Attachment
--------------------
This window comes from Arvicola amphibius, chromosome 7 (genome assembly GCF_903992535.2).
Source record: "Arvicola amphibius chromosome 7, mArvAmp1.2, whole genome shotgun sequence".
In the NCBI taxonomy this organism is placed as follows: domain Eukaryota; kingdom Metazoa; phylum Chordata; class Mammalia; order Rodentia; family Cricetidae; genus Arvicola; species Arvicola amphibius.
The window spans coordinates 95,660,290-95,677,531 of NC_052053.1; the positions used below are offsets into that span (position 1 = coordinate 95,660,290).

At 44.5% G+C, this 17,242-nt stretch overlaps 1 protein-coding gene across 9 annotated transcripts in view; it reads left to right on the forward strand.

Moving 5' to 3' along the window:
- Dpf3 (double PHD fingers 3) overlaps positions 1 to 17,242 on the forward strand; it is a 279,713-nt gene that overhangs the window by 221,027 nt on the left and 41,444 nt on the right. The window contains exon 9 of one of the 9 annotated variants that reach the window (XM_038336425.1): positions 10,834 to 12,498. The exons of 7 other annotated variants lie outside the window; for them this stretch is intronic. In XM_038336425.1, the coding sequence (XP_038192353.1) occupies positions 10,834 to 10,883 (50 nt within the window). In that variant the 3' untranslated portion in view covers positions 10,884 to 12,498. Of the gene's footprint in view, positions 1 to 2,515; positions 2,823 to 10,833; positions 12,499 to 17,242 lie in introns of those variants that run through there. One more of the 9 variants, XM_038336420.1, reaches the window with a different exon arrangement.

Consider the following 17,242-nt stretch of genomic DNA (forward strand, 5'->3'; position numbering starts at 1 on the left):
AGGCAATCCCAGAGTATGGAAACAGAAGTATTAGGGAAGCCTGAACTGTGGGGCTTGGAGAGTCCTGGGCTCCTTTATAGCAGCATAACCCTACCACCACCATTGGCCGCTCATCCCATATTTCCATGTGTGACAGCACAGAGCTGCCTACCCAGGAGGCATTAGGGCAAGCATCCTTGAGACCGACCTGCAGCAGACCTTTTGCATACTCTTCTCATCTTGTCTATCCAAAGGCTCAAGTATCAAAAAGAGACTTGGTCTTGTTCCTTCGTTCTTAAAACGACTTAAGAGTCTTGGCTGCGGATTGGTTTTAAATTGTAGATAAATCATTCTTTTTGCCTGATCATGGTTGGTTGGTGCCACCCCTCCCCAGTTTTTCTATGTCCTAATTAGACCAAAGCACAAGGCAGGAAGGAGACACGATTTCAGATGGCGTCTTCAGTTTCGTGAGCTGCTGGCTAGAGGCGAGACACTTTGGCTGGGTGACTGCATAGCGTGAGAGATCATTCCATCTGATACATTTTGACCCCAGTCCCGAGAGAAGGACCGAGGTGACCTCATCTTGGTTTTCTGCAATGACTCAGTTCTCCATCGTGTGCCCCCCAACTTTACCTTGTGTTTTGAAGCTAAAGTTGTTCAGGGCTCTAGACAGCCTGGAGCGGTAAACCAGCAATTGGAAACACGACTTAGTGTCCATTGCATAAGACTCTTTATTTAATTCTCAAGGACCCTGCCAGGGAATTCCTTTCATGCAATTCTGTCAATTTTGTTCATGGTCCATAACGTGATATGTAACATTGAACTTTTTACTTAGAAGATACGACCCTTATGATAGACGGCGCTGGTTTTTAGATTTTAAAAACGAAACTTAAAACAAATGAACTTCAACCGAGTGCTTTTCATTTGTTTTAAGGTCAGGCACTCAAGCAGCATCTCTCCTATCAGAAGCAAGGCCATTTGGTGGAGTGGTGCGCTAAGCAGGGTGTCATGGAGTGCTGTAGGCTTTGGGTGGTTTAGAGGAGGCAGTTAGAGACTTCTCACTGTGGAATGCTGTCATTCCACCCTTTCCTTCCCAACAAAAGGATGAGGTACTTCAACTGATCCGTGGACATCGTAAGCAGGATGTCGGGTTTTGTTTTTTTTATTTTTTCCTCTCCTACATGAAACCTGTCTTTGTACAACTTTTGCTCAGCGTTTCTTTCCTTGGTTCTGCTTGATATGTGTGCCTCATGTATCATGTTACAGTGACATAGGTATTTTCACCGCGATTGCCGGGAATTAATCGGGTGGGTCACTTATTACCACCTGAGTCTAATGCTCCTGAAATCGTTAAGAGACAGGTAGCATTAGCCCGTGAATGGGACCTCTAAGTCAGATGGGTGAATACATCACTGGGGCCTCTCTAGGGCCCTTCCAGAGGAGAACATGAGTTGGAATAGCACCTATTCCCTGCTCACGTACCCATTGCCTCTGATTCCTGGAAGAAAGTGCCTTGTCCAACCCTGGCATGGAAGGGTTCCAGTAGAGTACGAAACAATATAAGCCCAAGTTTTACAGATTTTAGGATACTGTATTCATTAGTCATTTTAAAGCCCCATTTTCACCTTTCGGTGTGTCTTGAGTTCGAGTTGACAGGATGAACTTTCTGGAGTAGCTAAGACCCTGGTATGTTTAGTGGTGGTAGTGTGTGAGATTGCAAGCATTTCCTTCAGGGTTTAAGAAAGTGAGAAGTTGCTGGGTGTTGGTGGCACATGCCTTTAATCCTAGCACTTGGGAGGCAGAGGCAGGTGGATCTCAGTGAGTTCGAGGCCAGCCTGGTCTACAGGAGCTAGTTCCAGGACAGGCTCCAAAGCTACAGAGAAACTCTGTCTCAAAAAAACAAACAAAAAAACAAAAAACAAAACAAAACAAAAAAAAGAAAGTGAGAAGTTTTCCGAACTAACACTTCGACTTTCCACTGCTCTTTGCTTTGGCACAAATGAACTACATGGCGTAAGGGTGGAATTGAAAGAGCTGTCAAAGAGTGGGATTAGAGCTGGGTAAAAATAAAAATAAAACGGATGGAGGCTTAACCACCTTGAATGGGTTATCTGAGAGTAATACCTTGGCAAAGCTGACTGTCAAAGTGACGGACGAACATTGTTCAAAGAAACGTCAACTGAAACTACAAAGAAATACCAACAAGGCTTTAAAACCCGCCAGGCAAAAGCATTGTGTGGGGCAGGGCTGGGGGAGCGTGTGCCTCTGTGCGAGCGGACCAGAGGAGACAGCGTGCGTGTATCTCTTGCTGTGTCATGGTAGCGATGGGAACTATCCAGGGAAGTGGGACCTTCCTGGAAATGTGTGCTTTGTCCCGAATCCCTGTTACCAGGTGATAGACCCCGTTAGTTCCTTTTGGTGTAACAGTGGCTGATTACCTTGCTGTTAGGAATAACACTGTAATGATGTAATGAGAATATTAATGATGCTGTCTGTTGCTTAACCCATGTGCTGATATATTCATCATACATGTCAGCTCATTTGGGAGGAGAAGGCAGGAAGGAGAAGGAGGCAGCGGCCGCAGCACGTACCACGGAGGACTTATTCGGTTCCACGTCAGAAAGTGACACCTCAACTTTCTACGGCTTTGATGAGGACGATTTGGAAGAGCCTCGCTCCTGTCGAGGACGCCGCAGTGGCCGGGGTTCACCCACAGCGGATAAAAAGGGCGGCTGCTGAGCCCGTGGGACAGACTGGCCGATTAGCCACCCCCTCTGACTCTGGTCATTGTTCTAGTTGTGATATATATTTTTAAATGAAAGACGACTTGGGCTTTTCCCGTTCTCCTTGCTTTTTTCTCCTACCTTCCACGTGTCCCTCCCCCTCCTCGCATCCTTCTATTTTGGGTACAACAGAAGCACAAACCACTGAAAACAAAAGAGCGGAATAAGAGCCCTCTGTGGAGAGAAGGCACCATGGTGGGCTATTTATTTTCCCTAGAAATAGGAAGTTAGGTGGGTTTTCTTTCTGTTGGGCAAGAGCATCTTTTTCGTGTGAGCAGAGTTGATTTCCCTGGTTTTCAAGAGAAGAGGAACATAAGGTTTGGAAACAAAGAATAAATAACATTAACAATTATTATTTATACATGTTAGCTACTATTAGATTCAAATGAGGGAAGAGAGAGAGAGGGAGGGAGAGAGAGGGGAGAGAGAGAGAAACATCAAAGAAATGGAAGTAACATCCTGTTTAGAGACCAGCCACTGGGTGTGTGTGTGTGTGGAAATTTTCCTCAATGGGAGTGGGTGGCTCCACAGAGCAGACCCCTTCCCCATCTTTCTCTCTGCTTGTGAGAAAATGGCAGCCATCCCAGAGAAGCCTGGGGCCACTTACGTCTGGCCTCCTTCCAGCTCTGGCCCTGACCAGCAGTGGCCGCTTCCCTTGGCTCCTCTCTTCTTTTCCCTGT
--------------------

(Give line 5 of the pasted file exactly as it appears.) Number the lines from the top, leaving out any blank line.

At 44.5% G+C, this 17,242-nt stretch overlaps 1 protein-coding gene across 9 annotated transcripts in view; it reads left to right on the forward strand.